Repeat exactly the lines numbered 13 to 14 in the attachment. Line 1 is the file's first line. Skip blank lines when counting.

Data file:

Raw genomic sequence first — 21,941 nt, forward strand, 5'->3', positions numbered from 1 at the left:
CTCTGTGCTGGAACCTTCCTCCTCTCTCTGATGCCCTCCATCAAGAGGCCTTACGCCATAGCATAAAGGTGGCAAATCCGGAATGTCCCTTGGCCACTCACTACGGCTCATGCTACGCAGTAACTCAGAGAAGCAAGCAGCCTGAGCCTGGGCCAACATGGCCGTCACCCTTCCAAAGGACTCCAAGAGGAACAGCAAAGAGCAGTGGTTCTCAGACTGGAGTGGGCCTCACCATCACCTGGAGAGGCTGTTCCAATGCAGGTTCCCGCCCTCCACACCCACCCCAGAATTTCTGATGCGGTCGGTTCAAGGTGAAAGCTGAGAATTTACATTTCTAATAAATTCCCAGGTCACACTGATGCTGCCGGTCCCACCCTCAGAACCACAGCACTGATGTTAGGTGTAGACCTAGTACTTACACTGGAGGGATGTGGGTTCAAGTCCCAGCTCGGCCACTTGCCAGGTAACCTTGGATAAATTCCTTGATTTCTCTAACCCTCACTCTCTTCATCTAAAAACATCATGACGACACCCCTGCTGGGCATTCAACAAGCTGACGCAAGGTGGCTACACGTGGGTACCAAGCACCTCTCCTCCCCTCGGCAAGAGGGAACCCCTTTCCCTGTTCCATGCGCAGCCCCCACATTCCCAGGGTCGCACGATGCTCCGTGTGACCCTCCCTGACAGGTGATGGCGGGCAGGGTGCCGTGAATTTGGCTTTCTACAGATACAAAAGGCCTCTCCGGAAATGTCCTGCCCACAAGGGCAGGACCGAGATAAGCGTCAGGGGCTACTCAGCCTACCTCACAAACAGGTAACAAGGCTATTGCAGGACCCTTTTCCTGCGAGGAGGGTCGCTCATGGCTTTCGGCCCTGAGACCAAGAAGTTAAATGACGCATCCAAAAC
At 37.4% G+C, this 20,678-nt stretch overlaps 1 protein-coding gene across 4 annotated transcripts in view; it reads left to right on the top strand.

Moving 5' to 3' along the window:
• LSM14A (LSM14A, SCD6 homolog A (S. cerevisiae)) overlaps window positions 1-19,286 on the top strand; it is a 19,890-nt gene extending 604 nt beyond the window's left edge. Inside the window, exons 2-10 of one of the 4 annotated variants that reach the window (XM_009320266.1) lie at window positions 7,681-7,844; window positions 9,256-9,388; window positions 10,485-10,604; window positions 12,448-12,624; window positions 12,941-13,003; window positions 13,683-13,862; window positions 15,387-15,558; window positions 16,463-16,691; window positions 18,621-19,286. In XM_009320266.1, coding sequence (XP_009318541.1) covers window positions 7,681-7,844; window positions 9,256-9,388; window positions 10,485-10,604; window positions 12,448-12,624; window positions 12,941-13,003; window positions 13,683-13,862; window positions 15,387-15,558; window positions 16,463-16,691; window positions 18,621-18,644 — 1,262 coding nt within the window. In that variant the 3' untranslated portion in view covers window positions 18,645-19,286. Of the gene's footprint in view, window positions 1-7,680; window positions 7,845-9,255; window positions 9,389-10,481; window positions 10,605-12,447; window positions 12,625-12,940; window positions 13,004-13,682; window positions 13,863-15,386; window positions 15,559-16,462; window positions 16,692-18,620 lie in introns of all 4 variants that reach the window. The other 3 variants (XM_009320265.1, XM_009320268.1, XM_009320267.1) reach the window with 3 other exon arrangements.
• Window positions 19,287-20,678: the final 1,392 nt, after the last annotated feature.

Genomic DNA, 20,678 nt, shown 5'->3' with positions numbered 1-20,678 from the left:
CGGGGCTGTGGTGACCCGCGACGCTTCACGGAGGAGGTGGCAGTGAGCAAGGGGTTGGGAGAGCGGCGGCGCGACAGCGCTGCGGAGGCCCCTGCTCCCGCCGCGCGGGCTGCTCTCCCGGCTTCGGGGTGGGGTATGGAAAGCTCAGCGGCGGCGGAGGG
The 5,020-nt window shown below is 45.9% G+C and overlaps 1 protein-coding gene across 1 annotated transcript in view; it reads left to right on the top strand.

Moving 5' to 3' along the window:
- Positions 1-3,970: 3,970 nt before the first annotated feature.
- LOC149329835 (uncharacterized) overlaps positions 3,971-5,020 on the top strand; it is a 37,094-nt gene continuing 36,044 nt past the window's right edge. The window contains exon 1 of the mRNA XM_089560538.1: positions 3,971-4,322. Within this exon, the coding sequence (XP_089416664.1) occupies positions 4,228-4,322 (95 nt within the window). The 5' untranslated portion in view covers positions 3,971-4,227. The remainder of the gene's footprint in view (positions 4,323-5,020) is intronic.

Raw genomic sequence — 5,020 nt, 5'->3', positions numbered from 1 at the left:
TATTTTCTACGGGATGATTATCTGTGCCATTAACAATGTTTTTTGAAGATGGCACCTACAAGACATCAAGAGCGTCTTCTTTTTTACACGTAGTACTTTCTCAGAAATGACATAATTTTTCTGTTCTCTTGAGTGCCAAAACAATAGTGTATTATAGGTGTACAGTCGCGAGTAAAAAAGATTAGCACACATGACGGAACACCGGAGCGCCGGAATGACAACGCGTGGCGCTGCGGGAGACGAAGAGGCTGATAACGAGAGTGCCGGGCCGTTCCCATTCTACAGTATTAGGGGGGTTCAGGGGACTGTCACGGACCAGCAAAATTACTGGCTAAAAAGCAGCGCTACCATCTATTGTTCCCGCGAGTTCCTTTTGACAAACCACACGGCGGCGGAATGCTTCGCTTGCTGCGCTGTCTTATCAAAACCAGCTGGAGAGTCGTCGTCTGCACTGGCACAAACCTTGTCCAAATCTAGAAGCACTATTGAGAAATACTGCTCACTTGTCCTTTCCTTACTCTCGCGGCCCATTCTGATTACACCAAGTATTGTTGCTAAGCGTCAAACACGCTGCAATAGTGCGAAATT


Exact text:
Raw genomic sequence — 5,020 nt, 5'->3', positions numbered from 1 at the left:
TATTTTCTACGGGATGATTATCTGTGCCATTAACAATGTTTTTTGAAGATGGCACCTACAAGACATCAAGAGCGTCTTCTTTTTTACACGTAGTACTTTCTCAGAAATGACATAATTTTTCTGTTCTCTTGAGTGCCAAAACAATAGTGTATTATAGGTGTACAGTCGCGAGTAAAAAAGATTAGCACACATGACGGAACACCGGAGCGCCGGAATGACAACGCGTGGCGCTGCGGGAGACGAAGAGGCTGATAACGAGAGTGCCGGGCCGTTCCCATTCTACAGTATTAGGGGGGTTCAGGGGACTGTCACGGACCAGCAAAATTACTGGCTAAAAAGCAGCGCTACCATCTATTGTTCCCGCGAGTTCCTTTTGACAAACCACACGGCGGCGGAATGCTTCGCTTGCTGCGCTGTCTTATCAAAACCAGCTGGAGAGTCGTCGTCTGCACTGGCACAAACCTTGTCCAAATCTAGAAGCACTATTGAGAAATACTGCTCACTTGTCCTTTCCTTACTCTCGCGGCCCATTCTGATTACACCAAGTATTGTTGCTAAGCGTCAAACACGCTGCAATAGTGCGAAATT